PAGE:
Generally, these essays, backed up by peer-reviewed data studies, support the notion that immigration tends to be an economic plus for modern countries.  But incomes of lesser-educated local people may be reduced somewhat.

“Public Policy” offers three proposals.  “Immigration Reform: A Modest Proposal” by Richard K. Vedder proposals a free-market auction system for visas, but would primarily bring in skilled workers.  Vedder pays heed to the need for some humanitarian asylum.

Then “Immigration’s Future: A Pathway to Legalization and Assimilation” proposes a “grand bargain” in which immigration is limited but a definite plan is offered to help undocumented workers (and “dreamers”) earn the right to stay.  The author does consider assimilation a major challenge.

“A Radical Case for Open Borders” by Bryan Caplan and Vipuk Naik, is just that. But Caplan notes that illegality encourages black markets and excess criminality, in a manner analogous to criticisms of the war on drugs.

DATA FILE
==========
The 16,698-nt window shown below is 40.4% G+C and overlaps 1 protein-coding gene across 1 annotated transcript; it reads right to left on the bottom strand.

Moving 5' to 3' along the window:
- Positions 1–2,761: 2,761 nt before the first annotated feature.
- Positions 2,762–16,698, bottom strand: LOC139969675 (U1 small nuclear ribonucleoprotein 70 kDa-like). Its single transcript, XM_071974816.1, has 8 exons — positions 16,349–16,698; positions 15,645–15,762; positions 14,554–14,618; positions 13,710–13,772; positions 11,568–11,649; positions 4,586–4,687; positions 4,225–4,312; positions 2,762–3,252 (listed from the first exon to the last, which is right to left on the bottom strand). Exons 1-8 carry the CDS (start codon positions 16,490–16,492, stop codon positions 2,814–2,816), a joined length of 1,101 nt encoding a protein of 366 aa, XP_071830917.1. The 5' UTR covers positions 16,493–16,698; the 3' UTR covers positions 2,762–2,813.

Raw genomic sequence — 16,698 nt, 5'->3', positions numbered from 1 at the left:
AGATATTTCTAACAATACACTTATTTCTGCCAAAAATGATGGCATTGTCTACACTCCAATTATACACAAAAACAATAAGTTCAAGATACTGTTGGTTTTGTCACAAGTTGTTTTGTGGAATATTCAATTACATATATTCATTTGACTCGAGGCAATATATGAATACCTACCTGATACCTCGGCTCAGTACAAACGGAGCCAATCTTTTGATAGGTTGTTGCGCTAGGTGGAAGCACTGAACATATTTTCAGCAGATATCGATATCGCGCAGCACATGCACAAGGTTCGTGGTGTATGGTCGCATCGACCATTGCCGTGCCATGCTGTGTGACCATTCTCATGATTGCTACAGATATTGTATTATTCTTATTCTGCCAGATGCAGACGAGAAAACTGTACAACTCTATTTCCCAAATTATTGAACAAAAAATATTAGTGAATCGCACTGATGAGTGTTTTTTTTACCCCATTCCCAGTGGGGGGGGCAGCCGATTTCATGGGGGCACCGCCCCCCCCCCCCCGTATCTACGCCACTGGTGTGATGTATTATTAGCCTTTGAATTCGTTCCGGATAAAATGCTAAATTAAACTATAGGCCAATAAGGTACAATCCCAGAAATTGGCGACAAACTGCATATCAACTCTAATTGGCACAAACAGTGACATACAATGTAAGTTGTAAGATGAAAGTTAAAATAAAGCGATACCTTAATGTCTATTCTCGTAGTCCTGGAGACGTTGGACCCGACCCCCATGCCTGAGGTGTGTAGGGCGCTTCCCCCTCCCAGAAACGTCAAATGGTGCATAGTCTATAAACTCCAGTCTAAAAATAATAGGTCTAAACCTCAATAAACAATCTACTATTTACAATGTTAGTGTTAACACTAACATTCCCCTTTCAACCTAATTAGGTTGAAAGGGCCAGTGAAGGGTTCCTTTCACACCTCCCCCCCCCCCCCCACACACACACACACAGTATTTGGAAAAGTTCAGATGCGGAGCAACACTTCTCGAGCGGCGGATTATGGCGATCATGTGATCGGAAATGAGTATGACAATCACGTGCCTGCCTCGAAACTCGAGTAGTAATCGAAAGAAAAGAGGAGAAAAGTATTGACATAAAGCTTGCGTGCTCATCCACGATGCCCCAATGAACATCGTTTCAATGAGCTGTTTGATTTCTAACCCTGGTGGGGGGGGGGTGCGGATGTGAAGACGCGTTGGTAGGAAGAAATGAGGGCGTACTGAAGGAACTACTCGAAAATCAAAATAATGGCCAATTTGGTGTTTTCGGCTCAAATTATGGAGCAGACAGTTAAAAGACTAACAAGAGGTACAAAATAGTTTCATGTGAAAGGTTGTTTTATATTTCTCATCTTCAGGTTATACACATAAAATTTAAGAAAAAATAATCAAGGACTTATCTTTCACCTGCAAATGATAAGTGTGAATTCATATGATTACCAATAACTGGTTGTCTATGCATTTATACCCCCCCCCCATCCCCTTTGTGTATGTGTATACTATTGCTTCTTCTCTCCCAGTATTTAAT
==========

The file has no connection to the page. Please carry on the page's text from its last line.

The book finishes with  “Conclusion: Alternate Policy Perspectives” by the Editor. He reviews books (as if to write an annotated bibliography for a college class)  by scholars critical of greater immigration (George Borjas, Paul Collier, and Victor Davis Hanson) and then generally supportive (Gordon Hanson, Lant Pritchett, and Michael Clemens).  In general, Powell believes that market forces, rather than separate point systems, should govern immigration.